Nanosolars' printing press technology seems better, and it's backed by some German as well as Sylicon Valley big shot (think google's founders, etc.).
Last edited by aegap; 02-21-2007 at 07:52 PM.
It's nice to have Stanford, Berkely and other UCs in your backyard:
The economist on a recent article:
"The flood of money into clean energy is better news for society than it is for investors
COMPUTER chips and solar panels are made of the same basic stuff: thinly sliced silicon. Until recently, however, Silicon Valley did not take much interest in the alternative use of its principal raw material.
That has changed. California's entrepreneurs are piling into clean-energy technology. In June a group of Silicon Valley luminaries invested $100m in Nanosolar, a firm which hopes to cut the cost of producing solar panels dramatically. The investors include some of the founders of eBay, the world's biggest online auctioneer, and Germany's SAP, a giant software firm. Nanosolar's seed money came from Sergey Brin and Larry Page, who started Google. Last month their "do no evil" search-engine company announced plans to build the largest corporate solar-power installation at its Silicon Valley campus. The panels will supply about 30% of its electricity. "
Check this out:
Makers of a new kind of solar power cell have chosen San Jose as the site of their first large-scale factory in America.
Nanosolar Inc. will occupy a former Cisco Systems facility in south San Jose, converting it into a manufacturing plant for "thin-film" solar cells, which are produced in narrow flexible sheets. The company, based in Palo Alto, also will open a factory in Germany, the world's largest market for solar technology. The $102 million plant on San Jose's Hellyer Avenue will make enough solar cells each year to generate 400 megawatts of electricity, roughly enough to light 300,000 homes. The facility will be ready for commercial production next year.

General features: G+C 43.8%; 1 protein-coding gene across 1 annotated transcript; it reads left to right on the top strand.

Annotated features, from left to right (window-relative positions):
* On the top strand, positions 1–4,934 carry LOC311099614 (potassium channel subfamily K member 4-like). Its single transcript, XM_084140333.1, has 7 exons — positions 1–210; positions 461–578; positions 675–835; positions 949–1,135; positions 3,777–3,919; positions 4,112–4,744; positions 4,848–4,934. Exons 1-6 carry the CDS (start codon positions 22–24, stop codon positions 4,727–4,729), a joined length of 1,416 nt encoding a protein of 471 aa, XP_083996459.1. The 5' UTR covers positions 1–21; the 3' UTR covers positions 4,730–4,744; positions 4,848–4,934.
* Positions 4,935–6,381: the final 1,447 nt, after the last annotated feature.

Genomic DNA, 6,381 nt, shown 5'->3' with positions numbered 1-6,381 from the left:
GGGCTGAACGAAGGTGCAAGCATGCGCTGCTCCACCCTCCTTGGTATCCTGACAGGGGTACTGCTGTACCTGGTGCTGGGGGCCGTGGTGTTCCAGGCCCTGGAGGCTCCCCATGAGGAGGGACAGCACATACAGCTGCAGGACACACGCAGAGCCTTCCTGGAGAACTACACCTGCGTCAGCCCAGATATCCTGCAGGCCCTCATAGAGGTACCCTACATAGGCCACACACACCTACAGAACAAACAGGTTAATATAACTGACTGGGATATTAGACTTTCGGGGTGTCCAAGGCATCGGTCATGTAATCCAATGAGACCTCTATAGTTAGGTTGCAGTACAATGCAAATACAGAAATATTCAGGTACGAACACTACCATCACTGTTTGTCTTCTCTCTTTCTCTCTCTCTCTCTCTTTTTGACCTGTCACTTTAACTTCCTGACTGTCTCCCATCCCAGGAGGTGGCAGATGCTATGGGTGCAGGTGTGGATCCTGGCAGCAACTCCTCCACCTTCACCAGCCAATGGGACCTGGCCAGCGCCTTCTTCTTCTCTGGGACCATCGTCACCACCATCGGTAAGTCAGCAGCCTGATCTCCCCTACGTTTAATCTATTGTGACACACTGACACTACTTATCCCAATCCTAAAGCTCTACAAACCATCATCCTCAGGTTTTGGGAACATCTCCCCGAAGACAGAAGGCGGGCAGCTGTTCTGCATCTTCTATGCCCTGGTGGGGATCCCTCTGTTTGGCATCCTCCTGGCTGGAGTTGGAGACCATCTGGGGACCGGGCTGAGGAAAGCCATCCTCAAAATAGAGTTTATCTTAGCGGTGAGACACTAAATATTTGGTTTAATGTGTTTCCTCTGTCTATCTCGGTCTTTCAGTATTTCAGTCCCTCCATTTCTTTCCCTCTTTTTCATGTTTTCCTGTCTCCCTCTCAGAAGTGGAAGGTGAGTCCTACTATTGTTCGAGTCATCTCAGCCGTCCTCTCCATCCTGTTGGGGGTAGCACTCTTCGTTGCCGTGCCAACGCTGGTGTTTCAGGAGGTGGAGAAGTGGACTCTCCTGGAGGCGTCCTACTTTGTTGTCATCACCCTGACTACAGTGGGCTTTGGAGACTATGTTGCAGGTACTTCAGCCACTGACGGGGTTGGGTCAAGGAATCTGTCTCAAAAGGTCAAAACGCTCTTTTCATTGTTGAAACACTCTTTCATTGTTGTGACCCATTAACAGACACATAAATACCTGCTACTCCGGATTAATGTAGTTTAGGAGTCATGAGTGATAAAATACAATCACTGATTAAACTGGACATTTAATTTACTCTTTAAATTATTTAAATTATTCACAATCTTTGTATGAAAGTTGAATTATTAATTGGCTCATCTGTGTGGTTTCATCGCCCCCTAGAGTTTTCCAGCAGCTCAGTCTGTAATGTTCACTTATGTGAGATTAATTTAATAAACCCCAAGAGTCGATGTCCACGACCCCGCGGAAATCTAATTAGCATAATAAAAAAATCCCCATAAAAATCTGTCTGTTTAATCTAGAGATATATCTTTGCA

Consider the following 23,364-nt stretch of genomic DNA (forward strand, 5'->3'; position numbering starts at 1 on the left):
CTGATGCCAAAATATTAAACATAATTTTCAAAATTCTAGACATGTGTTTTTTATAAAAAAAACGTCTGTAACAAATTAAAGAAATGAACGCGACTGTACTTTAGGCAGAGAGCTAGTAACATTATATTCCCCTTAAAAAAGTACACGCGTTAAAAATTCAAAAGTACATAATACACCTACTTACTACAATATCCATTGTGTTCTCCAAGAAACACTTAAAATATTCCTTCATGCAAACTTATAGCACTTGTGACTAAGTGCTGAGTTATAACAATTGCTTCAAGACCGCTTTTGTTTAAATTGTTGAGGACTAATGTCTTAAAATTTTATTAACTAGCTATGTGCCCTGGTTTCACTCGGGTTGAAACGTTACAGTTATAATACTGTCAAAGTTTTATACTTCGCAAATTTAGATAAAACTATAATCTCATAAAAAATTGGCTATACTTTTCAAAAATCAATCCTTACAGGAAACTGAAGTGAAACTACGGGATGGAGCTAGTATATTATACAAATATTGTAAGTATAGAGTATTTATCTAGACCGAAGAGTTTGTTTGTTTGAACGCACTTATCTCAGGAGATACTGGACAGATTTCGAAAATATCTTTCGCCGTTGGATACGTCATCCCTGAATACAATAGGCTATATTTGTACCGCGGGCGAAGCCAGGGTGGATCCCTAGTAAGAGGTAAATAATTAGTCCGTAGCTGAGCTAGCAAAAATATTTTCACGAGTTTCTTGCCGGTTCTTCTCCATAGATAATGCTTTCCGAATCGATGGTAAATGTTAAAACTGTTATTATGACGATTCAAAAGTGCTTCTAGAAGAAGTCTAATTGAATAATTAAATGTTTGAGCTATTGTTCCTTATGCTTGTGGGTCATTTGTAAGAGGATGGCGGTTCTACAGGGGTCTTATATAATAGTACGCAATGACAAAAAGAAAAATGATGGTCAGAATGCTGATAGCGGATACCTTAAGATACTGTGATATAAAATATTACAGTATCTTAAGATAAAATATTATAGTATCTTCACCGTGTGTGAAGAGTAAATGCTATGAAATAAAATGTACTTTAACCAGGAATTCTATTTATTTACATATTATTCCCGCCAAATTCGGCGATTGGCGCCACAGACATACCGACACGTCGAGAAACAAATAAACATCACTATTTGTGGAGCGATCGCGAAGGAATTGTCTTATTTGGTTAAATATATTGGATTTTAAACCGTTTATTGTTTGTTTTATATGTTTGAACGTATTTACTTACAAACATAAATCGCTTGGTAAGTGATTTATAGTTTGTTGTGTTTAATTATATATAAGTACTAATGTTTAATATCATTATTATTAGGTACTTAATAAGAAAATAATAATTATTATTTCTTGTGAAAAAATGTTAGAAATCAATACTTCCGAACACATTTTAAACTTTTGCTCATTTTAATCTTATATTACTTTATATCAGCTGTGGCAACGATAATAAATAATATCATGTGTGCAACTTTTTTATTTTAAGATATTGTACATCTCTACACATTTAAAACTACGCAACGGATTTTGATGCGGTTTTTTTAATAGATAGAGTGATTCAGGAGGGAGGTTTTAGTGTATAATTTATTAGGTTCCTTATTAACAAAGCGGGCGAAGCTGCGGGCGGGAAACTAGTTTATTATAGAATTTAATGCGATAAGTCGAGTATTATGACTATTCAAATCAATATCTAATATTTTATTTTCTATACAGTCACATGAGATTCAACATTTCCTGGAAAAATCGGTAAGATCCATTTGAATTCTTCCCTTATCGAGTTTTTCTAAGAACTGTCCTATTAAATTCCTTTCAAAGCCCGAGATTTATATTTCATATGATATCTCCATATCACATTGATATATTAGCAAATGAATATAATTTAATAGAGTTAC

San Jose will have innovative solar plant / 'Thin-film' cells don't use silicon
Last edited by aegap; 02-21-2007 at 08:11 PM.
How did the internet came to be?
..with Sylicon Valley, and when the U.S. Army got heavily involved!
Here Comes the Sun
Silicon Valley has changed the world once. Now, thanks to a wave of investment and innovation in solar power, it's on to the next revolution: A massive disruption of the U.S. electricity market.
Perhaps no startup has benefited more from the solar gold rush than Nanosolar. The Palo Alto company, co-founded in 2002 by Internet entrepreneur Martin Roscheisen, got its start with an investment from Paul and Google's Page and Sergey Brin; all told, it has racked up more than $100 million in funding so far.
Nanosolar is pursuing a technology that produces solar cells on a film that's a 100th the thickness of conventional silicon wafers. The cells are made from copper, indium, gallium, and diselenide, elements that, while more expensive than silicon, are used in such small amounts that the overall cost is low.
Nanosolar's thin-film cells are produced by a process that in many ways resembles printing. Light-sensitive semiconductor particles are mixed into a kind of ink, which is printed onto a thin substrate of metal foil that's continuously pulled off a series of rolls. This highly efficient "roll-to-roll" technology makes it possible to produce a large volume of solar cells in a relatively small manufacturing space, further reducing costs.
The possibility of such a breakthrough has many investors salivating. Nanosolar's backers include Valley heavyweights Mohr Davidow Ventures and Benchmark Capital, as well as OnPoint Technologies, the venture vehicle of the U.S. Army. Nanosolar plans to build a manufacturing facility next year - along with a smaller plant in Germany - that will eventually produce 430 megawatts' worth of solar cells per year. That would nearly triple the nation's manufacturing capacity and make Nanosolar one of the world's largest solar producers.
Silicon Valley's*solar power play - November 1, 2006
I'm a hip-geek for enovative business like this.
About two years ago a Spanish NGO installed in communities of the DR deep soutwest, in rural homes outside the power grid, systems consisting of a solar cell panel, inverter, battery, and accompanying accesories. In most cases it is obvious that the systems cost more than the homes themselves. Now, after two years, most of the batteries have failed, and the systems are being used only to drive music or small TV only during daylight hours, because the homeowners cannot afford to buy new batteries.
Note to aegap: thanks for the info about the wind power project. I decided to move it to the wind power thread already in progress: Wind Power
Let's keep this thread focussed on solar power.
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